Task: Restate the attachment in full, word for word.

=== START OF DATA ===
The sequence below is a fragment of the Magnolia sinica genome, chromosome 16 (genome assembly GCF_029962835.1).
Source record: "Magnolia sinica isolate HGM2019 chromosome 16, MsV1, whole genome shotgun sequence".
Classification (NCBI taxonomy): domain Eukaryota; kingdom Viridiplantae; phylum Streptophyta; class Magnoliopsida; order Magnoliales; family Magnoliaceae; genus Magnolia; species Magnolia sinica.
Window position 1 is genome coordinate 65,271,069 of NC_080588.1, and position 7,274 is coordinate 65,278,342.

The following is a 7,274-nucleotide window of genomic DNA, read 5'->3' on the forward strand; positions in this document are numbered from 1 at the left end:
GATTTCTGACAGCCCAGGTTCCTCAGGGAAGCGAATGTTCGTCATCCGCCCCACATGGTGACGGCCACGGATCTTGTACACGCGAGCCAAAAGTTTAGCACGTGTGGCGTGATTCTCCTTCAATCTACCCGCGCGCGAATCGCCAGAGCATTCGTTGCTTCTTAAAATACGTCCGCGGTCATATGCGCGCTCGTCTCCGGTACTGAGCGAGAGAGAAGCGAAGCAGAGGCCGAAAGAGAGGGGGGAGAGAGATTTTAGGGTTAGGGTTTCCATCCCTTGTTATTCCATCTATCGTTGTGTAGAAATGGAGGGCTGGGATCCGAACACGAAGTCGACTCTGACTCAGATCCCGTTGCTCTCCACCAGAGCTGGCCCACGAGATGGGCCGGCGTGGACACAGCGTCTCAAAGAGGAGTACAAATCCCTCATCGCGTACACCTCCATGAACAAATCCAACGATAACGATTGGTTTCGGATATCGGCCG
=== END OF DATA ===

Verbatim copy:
The sequence below is a fragment of the Magnolia sinica genome, chromosome 16 (genome assembly GCF_029962835.1).
Source record: "Magnolia sinica isolate HGM2019 chromosome 16, MsV1, whole genome shotgun sequence".
Classification (NCBI taxonomy): domain Eukaryota; kingdom Viridiplantae; phylum Streptophyta; class Magnoliopsida; order Magnoliales; family Magnoliaceae; genus Magnolia; species Magnolia sinica.
Window position 1 is genome coordinate 65,271,069 of NC_080588.1, and position 7,274 is coordinate 65,278,342.

The following is a 7,274-nucleotide window of genomic DNA, read 5'->3' on the forward strand; positions in this document are numbered from 1 at the left end:
GATTTCTGACAGCCCAGGTTCCTCAGGGAAGCGAATGTTCGTCATCCGCCCCACATGGTGACGGCCACGGATCTTGTACACGCGAGCCAAAAGTTTAGCACGTGTGGCGTGATTCTCCTTCAATCTACCCGCGCGCGAATCGCCAGAGCATTCGTTGCTTCTTAAAATACGTCCGCGGTCATATGCGCGCTCGTCTCCGGTACTGAGCGAGAGAGAAGCGAAGCAGAGGCCGAAAGAGAGGGGGGAGAGAGATTTTAGGGTTAGGGTTTCCATCCCTTGTTATTCCATCTATCGTTGTGTAGAAATGGAGGGCTGGGATCCGAACACGAAGTCGACTCTGACTCAGATCCCGTTGCTCTCCACCAGAGCTGGCCCACGAGATGGGCCGGCGTGGACACAGCGTCTCAAAGAGGAGTACAAATCCCTCATCGCGTACACCTCCATGAACAAATCCAACGATAACGATTGGTTTCGGATATCGGCCG